Normandy was a turning point for the Allies in World War II. As the largest amphibious invasion in world history, “Operation Overlord” was a combined land, sea and air invasion under the direct command of joint British-American leadership. It continued from D-Day on June 6, 1944 through August 19, 1944 when Allied Forces crossed the Seine.
The combined efforts of Canadians, British, and Americans on a 50-mile stretch of the Normandy coast paved the way for an Allied victory and a defeated German retreat. Five designated beaches with code names that included Juno, Gold, Omaha, Utah, and Sword were used for D-Day landings, with Omaha and Utah under American control. Omaha would prove to be the bloodiest and most costly in terms of human life lost.
Mulberry Harbor in Normandy
I came to Normandy as part of an included excursion with Viking River cruises featuring Paris, Giverny, and Normandy. Our first stop was at the D-Day Museum in Arromanches, also known in French as Musee du Debarquement. Built on the site of one of the artificial Mulberry Harbors, it provides a panoramic view of the area, including some of the leftover World War II artifacts.
This was a most difficult day for me, one marked with sorrow, angst at the loss of human lives, yet overwhelming gratitude for those who defended our cherished freedoms and liberties. This was a day of paid respect, honored remembrances, and deep reflection on hallowed grounds in Normandy.
This museum seems to be on the circuit for many groups and as a result, can be very crowded. Be sure to head off to your right to catch a 20-minute historical film on the obstacles faced in building a harbor in anticipation of D-day. (Much of this was quite new to me). Numerous exhibits also show the various uniforms worn during that time. Then pause at a big picture window to see military artifacts still left on the beach from 1944.
After lunch in Arromanches where many of the buildings displayed modern-day signs welcoming the liberators, we headed to Omaha Beach. This was the bloodiest of the Normandy landings where 2,000 soldiers and sailors met their death in the first few hours.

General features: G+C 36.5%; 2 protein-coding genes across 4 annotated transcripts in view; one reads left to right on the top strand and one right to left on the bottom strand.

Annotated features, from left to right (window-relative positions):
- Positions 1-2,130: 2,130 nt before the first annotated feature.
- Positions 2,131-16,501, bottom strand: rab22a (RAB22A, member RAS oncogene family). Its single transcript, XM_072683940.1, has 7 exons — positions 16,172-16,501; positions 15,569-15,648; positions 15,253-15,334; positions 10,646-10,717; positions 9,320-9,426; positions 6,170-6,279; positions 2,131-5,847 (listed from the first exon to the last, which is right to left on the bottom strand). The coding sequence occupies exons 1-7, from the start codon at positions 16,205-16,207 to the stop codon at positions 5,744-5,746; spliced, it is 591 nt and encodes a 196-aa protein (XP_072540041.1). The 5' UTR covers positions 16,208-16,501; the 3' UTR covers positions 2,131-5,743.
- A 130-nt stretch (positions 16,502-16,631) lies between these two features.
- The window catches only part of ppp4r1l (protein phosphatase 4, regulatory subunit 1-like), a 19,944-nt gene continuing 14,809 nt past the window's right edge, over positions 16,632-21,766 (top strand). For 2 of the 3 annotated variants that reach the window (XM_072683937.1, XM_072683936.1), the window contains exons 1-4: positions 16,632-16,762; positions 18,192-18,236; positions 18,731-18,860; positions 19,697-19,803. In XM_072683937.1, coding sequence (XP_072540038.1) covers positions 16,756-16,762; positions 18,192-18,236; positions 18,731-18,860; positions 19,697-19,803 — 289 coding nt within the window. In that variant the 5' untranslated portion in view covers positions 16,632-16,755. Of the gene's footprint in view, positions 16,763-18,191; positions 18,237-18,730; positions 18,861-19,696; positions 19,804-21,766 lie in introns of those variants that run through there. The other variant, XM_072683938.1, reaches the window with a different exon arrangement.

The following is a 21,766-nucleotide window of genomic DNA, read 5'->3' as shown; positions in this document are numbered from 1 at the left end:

Normandy American Cemetery & Memorial
We were on our way to the Normandy American Cemetery — one of the most soul stirring experiences in Normandy–when our bus slowed down briefly for our guide to point out the first American cemetery in France during World War II. The remains have since been relocated to the Normandy American Cemetery. We then resumed our journey to the cemetery.
Over one million visitors come annually to pay respect to those Americans who gave their lives during World War II’s Normandy invasion and European military operations. It was dedicated in 1956, with 9,387 burials honored on the manicured grounds. Of these, 307 graves contain the remains of an unknown soldier or sailor. A semi-circular colonnade garden wraps around the memorial, with Walls of the Missing containing the engraved names of 1,557 souls missing in action.
The cemetery and memorial are located on a bluff overlooking Omaha Beach while white marble crosses line up perfectly, each punctuated with 149 Jewish Stars of David and headstones marking Jewish graves. In the center of the memorial is a prominent 22 foot bronze statue titled “Spirit of American Youth Rising from the Waves.”
A Yellow Rose for 2LT Walter H. Baker
As we disembark from our bus, each guest is requested to select a single long-stem rose from a container with colors ranging from deep burgundy red to yellow and peach. I chose yellow. (A big thank you to Viking River cruises for thoughtfully providing passengers with roses to pay our respect, and for giving me the opportunity to honor our distinguished but fallen soldiers.)
After walking amongst the myriad of headstones, I laid to rest a yellow rose to honor the memory of 2nd Lt William Baker from California. He gave his life on June 9, 1944 during World War II Normandy invasion. (I made a connection because I grew up in California and because Baker was my previous last name from marriage). On the white cross grave marker, the following was engraved:
Walter H. Baker
2 LT 12 INF 1 DIV